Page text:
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Funding Innovative Startups

Bruce Gjovig Bruce Gjovig
Entrepreneur Coach
Center for Innovation/Technology Incubator
University of North Dakota

Grand Forks, ND

Financing innovative startups is one of the greatest challenges in helping entrepreneurs and innovators launch new technologies, products and ventures.  When raising startup capital the most common sources from “most likely” to the “most difficult” to secure are:

  1. Personal savings
  2. Credit cards
  3. Cash raised by selling assets (boats, hobbies, etc.)
  4. Second mortgage on home
  5. 3-Fs: friends, family & fools (also called “love money”)
  6. Vendors, suppliers, other businesses
  7. Commercial bank loans
  8. Private investors or “Angels”
  9. Government grants
  10. Venture capital

Most new ventures secure early capital from the first 5 categories. They purchase assets like machinery, equipment and supplies, and pay for other startup costs from savings accounts, selling assets, loans, investments from close friends or family, and from funds drawn against the equity in the family home. Once launched, new firms often use credit cards to cover cash flow while building an income stream from paying customers. This is the art of bootstrapping, i.e. doing more with less.

Sometimes new ventures can go to a supplier, vendor or customer who has a good reason to see the venture succeed, and “make a deal” to help cash flow. A common deal is to extend payment terms 30 to 90 days in return for the venture’s exclusive business.  This is a good way to buy time on the front-end of cash flow cycle before customers begin making payments.

Commercial banks “rent” money, but only if they think the venture can pay them back.  They require collateral for 80% to 90% of the loan value, and prefer a solid business plan with a 2-year track record and a team leader with good credit. Sometimes an investor may “lend” their good credit for an equity portion of the venture, i.e. co-signing on a loan.  The venture secures a loan that otherwise would be declined, and the investor gets equity while keeping his funds invested elsewhere.

Private investors or “angels” are looking for ground-floor investment opportunities.  They are found through referrals among business leaders and other successful entrepreneurs. They often invest as a team, and want a good return on investment like 25-40% or more. A solid business plan is ‘a must’ for this activity, as well as good investment agreements.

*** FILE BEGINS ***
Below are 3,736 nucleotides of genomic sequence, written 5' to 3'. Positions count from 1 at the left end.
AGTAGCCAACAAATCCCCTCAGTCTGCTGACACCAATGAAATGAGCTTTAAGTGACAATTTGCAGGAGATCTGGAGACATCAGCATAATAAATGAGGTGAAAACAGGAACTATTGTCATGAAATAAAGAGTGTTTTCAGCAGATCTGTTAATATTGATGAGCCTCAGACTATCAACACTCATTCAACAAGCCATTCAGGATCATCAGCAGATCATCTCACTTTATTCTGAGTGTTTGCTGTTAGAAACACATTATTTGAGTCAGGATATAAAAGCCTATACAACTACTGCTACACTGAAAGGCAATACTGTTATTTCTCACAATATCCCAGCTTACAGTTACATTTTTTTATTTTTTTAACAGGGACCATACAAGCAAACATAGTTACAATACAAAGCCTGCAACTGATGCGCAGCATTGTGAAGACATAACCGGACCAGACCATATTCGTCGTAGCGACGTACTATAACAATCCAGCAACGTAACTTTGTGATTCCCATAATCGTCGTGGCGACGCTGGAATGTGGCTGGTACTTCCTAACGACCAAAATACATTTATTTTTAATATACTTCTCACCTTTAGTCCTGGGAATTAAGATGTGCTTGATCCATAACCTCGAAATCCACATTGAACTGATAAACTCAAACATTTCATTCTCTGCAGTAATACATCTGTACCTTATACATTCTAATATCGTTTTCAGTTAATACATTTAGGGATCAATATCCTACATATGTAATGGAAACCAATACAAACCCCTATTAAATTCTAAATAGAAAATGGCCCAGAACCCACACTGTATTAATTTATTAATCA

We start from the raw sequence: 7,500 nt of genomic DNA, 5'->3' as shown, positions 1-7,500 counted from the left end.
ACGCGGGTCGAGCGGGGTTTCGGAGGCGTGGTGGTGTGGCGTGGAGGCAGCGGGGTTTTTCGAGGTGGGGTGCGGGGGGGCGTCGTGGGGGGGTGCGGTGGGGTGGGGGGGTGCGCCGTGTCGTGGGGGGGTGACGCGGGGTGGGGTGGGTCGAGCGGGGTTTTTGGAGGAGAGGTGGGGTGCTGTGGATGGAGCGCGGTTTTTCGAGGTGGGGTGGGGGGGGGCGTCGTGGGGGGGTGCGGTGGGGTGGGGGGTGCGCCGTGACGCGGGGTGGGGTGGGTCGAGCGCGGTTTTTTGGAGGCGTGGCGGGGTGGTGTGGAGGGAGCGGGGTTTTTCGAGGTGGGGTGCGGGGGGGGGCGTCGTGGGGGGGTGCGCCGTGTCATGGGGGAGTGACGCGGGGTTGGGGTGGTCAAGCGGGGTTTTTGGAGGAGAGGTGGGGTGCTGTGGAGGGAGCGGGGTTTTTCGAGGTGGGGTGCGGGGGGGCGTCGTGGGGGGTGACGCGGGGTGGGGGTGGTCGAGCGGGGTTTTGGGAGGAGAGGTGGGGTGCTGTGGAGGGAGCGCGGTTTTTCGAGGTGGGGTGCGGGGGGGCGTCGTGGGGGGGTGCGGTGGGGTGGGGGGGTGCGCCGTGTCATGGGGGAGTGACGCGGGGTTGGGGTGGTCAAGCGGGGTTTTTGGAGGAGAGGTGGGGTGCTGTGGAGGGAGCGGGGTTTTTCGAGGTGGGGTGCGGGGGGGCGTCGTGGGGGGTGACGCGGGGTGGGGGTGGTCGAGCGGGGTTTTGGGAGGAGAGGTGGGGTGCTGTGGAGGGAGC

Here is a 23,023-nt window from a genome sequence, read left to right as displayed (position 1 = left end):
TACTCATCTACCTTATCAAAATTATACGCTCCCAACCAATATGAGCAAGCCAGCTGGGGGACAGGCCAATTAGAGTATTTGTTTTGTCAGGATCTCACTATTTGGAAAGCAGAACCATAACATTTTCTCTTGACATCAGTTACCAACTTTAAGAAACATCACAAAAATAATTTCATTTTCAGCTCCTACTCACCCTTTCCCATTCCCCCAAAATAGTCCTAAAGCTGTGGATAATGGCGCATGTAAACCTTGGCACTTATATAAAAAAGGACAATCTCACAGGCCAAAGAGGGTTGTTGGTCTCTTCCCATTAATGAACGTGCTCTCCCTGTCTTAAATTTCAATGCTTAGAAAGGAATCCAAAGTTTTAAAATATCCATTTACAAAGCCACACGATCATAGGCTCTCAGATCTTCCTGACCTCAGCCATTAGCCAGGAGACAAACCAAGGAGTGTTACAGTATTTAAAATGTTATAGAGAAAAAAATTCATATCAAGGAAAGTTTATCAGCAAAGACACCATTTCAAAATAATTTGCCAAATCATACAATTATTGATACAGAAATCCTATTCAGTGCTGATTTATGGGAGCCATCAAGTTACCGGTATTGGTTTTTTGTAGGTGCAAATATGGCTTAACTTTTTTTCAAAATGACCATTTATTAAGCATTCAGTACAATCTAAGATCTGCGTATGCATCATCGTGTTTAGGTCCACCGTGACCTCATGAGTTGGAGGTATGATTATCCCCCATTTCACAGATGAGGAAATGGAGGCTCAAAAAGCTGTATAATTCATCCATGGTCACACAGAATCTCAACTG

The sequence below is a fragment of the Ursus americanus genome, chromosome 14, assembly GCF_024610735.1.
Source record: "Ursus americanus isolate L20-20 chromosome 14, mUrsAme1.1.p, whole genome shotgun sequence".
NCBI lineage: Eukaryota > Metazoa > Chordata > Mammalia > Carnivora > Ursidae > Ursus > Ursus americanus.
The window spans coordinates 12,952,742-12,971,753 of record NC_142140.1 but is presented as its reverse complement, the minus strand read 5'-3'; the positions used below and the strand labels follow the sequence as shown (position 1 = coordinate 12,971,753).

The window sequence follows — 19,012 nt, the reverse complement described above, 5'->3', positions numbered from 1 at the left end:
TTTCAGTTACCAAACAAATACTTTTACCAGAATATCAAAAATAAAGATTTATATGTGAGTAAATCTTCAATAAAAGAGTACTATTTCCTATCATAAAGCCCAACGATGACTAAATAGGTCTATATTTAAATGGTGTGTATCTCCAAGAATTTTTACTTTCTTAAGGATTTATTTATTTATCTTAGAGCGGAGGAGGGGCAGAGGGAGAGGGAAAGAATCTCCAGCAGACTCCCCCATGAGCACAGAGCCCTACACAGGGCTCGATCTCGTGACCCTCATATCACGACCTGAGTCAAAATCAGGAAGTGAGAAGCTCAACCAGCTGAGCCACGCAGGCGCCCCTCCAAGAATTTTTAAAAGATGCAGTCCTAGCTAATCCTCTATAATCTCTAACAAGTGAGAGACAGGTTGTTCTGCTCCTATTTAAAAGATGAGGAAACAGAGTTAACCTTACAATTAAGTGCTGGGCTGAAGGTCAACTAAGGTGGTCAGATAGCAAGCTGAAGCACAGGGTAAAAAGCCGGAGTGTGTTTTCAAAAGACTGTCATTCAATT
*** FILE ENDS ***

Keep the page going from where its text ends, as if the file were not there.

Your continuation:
Then, near the bottom of the list of funding sources are government grants.  At the University of North Dakota (UND) Center for Innovation we often hear this question:  “I have a great idea for this product (or venture).  How can I get one of those government grants I’ve heard about to help get it started?” 

One important federal grant program is the Small Business Innovation Research (SBIR) program that provides over 4,600 awards worth $2.1 billion per year in Phase I & II grants/contracts for R&D. SBIR is the single biggest source of seed funding in America, but it is very competitive with about 10% of the proposals being funded.  It is a small business set-aside to do competitive research to develop new technologies that federal agencies are interested in advancing.  Check www.Innovators.net to tap into the information on the program or check by topic area at www.zyn.com/sbir.

Other important grant programs are the DOE Inventions & Innovations program that does about 75 grants per year across the nation, and the USDOC Advanced Technology Program for larger technology development programs.  Bottom line: there is limited grant money to be secured, and most goes to ventures to develop new technology that is strategic in nature – i.e. the government is looking to solve a problem.

Finally, venture capital (VC) funding is a possibility, but the most difficult to secure because almost all funding goes into ventures and entrepreneurs not inventions.  In evaluating business plans of ventures and entrepreneurs for investment, VCs fund less than 1% of startups because of their high risk level and amount of effort required to realize gain.  Inventions belong to an even higher risk level and VCs very rarely fund inventions.  Of the tens of thousands of new ideas that receive patents, less than 2% of them are commercialized or brought to market.  The rule: investors are looking for viable ventures, not inventions.

Entrepreneurs with innovative tech-based startups should assess what financing is available for their new ventures.  Advice:  “know your customer,” that is, know which financing sources are appropriate and a good fit.  As Abraham Lincoln said: “Things may come to those who wait, but only the things left by those who hustle.”  The time is now to hustle for startup financing.

NOTE:
The UND Center for Innovation was among the nation’s first technology entrepreneur outreach centers. The Center has helped launch more than 400 new products and ventures since it was formed in 1984 and has won four national awards for excellence in innovation and entrepreneurship.  See http://www.innovators.net for more information on entrepreneur funding opportunities.

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